Associate Professor of International and Public Affairs, Columbia University.
Deputy Assistant Secretary for Research and Evaluation, Office of the Assistant Secretary for Policy, U.S. Dept of Labor.
Alexander Hertel-Fernandez's first book, Politics at Work: How Employers Deploy Their Workers to Shape American Politics and Public Policy, examines how employers are increasingly recruiting their workers into politics – and why Americans should care. Oxford University Press (2018).
Winner of the American Political Science Association's Robert A. Dahl Award for scholarship of the highest quality on the subject of democracy by an untenured scholar, 2019.
Winner of the American Political Science Association's Gladys M. Kammerer Award for best book in the field of U.S. national policy, 2019.
Alex’s second book, State Capture: How Conservative Activists, Big Businesses, and Wealthy Donors Reshaped the American States — and the Nation, examines how conservative donors, activists, and businesses built up cross-state political networks since the 1970s that allowed them to transform state policy and politics – and why progressives lagged behind in their efforts to build liberal state-level clout. Oxford University Press (2019).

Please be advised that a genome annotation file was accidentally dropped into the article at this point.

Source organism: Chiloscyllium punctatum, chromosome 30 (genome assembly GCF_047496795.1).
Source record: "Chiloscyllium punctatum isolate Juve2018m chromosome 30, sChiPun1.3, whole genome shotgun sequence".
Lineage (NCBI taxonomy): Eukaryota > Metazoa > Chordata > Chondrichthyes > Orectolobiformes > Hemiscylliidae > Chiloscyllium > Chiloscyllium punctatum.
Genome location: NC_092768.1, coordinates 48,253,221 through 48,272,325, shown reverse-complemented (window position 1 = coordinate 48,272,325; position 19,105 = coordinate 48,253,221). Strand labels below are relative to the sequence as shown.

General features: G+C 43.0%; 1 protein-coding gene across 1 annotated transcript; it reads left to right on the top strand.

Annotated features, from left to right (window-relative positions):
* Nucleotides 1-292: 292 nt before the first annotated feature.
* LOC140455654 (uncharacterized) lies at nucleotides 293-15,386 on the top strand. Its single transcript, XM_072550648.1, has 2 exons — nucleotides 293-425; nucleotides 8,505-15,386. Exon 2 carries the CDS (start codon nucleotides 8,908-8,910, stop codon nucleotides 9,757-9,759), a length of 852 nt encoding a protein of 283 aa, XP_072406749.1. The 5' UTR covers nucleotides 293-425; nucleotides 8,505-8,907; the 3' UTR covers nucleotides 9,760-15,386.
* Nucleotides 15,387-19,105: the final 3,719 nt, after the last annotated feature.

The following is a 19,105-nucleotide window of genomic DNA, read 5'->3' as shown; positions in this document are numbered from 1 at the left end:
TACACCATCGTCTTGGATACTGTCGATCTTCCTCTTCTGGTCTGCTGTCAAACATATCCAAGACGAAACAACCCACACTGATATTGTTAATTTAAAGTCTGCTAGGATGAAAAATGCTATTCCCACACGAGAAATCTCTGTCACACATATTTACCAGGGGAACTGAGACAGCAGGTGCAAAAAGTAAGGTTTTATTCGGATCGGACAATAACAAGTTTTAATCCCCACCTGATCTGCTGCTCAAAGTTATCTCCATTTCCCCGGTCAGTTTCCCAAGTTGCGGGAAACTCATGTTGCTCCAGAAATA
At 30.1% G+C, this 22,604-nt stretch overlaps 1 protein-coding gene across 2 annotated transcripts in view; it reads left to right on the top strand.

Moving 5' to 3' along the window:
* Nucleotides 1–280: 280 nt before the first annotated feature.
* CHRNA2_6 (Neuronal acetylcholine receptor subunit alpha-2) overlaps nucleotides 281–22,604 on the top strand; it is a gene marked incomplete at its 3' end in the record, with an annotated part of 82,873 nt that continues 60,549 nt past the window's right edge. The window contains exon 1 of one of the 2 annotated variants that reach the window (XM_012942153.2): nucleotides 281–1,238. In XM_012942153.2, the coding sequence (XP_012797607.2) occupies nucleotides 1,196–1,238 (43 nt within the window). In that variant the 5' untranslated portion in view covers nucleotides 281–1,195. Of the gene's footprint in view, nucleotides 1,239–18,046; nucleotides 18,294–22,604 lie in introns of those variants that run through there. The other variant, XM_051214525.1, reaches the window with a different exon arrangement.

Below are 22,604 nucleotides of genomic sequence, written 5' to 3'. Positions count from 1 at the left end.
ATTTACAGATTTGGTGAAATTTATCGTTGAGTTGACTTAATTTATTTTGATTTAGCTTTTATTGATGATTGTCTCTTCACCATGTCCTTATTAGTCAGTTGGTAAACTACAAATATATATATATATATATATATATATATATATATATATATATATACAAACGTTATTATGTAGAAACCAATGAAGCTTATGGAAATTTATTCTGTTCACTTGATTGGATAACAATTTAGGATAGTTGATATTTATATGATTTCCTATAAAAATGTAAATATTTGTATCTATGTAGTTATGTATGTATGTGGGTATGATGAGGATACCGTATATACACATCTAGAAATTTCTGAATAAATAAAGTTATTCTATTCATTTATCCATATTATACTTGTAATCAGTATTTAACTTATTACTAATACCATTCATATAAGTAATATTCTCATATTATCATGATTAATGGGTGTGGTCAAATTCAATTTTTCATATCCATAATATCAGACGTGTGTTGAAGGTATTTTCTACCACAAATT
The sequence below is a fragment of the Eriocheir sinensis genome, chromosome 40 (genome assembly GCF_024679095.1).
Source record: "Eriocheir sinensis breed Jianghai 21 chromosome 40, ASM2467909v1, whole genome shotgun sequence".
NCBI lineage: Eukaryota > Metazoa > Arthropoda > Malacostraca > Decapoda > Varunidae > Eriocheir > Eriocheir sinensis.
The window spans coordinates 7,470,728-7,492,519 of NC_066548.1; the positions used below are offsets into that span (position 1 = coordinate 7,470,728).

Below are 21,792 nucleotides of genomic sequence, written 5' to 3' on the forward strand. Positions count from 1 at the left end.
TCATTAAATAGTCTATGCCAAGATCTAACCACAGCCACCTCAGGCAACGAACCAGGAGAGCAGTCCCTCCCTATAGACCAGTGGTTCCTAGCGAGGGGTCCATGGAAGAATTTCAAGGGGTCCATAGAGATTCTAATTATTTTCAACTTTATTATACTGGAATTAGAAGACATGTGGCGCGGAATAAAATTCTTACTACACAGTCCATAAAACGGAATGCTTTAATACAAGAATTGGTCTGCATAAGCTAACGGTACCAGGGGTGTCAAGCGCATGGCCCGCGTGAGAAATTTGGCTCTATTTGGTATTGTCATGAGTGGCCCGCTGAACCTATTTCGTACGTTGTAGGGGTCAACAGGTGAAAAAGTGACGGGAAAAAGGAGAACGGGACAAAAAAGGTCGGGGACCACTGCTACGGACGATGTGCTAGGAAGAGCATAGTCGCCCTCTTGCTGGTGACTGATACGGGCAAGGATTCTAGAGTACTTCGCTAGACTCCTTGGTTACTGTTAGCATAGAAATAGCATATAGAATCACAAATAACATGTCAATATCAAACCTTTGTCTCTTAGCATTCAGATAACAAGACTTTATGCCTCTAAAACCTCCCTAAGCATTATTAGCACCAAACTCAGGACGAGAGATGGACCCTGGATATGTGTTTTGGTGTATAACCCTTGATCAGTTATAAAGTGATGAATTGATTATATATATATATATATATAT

Emerging Scholar Award, American Political Sciencr Assoation Section on Political Organizations and Parties, 2020.
Affiliated Scholar, Stone Center on Socio-Economic Inequality, The Graduate Center, City University of New York, 2019-2021.
Winner (with co-authors Matto Mildenberger and Leah Stokes) of the American Political Science Association's Jack Walker Award for a published article that makes an outstanding contribution to research and scholarship on political organizations and parties, 2019.
Winner of the American Political Science Association's Harold D. Lasswell Prize for best PhD dissertation in the field of public policy, 2017.
Winner of the American Political Science Association's Fiona McGillivray Prize for best paper in political economy presented at the previous year's APSA annual meeting, 2017.
Winner of the Midwest Political Science Association's Patrick J. Fett Award for best paper presented at the MPSA annual meeting on Congress and the presidency, 2017.